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Journal of Occupational & Environmental Medicine:
Original Articles

Long-Term Impact of Johnson & Johnson’s Health & Wellness Program on Health Care Utilization and Expenditures

Ozminkowski, Ronald J. PhD; Ling, Davina PhD; Goetzel, Ron Z. PhD; Bruno, Jennifer A. B.S.; Rutter, Kathleen R. B.A.; Isaac, Fikry MD, MPH; Wang, Sara PhD

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The long-term impact of corporate health and wellness programs is largely unknown, because most evaluations focus on impact in just 1 or 2 years after program initiation. This project estimated the longer-term impact of the Johnson & Johnson Health & Wellness Program on medical care utilization and expenditures. Employees were followed for up to 5 years before and 4 years after Program implementation. Fixed-effects regression models were used to control for measurable and unmeasurable factors that may influence utilization and expenditures. Results indicated a large reduction in medical care expenditures (approximately $224.66 per employee per year) over the 4-year Program period. These benefits came from reduced inpatient use, fewer mental health visits, and fewer outpatient visits compared with the baseline period. Most benefits occurred in years 3 and 4 after Program initiation. We conclude that programs designed to better integrate occupational health, disability, wellness, and medical benefits may have substantial health and economic benefits in later years.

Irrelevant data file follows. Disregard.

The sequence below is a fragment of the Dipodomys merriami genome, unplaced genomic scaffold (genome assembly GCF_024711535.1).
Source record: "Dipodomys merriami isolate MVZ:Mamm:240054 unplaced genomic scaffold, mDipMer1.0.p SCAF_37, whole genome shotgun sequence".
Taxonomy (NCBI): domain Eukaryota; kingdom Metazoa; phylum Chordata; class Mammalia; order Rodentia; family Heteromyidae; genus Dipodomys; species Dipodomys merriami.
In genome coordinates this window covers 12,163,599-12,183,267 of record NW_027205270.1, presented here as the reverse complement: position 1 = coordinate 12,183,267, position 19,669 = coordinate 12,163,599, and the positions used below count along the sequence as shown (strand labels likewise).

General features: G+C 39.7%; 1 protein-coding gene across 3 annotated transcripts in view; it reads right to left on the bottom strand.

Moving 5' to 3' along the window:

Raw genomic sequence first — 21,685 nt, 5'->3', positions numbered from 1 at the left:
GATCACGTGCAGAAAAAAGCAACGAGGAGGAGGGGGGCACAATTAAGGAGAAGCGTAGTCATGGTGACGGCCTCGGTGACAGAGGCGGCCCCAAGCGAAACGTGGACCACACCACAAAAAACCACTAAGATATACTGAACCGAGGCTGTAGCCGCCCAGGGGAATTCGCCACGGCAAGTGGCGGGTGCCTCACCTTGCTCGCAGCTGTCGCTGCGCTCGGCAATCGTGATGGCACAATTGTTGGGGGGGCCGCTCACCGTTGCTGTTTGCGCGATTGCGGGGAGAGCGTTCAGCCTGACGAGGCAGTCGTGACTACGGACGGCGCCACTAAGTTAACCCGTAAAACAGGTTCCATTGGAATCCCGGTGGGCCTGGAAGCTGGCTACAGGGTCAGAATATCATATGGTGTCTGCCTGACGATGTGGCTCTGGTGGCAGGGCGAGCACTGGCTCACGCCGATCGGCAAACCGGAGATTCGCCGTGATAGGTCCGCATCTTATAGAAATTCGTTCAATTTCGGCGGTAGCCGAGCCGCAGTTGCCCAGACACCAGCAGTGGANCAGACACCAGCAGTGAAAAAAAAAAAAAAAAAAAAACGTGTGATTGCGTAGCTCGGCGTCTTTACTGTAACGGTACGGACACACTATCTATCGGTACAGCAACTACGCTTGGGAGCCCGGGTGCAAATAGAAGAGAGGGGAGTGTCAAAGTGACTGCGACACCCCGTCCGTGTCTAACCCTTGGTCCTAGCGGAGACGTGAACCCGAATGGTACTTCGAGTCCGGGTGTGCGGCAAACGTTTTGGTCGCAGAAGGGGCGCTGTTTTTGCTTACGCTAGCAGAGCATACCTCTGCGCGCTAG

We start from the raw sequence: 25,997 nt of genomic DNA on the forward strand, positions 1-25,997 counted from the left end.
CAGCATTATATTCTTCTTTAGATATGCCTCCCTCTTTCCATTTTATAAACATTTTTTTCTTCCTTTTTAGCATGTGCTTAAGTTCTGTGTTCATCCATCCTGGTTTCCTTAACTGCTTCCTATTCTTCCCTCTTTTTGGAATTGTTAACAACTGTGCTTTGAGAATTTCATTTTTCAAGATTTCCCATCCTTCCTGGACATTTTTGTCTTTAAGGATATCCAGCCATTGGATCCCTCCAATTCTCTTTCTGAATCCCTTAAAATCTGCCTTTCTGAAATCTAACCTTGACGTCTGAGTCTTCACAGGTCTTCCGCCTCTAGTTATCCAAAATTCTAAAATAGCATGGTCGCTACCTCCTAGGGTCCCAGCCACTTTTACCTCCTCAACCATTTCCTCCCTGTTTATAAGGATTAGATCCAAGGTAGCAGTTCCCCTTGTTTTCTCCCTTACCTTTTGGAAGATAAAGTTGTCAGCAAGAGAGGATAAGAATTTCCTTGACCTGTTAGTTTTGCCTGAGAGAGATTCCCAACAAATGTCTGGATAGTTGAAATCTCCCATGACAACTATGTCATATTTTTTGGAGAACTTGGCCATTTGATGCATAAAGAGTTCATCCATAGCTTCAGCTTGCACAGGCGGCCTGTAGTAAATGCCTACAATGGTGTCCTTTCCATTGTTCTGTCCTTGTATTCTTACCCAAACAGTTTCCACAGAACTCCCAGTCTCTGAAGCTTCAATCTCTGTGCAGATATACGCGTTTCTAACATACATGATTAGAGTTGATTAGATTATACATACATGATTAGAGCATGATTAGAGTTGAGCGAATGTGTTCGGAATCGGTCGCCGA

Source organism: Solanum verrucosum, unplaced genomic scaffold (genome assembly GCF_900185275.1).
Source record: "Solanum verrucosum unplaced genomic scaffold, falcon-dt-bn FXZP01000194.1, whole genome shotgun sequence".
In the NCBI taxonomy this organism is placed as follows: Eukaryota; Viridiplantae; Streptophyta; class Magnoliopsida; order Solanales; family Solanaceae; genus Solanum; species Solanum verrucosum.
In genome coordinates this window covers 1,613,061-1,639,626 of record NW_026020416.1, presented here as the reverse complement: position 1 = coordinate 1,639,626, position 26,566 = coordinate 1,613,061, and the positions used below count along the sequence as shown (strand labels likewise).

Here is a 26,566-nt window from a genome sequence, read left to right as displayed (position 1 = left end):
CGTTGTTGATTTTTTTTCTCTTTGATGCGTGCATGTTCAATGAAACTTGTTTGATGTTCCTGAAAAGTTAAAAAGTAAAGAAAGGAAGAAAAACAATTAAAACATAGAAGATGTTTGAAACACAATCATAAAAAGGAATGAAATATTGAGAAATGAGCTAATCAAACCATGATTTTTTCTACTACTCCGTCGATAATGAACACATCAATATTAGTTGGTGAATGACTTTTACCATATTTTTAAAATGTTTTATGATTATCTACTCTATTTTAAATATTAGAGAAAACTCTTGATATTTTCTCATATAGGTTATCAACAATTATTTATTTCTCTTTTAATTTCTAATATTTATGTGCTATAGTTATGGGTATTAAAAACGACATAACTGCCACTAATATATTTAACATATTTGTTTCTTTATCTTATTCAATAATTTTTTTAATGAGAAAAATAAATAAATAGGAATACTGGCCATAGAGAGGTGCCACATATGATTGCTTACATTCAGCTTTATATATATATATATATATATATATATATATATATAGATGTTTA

© 2002 Lippincott Williams & Wilkins, Inc.


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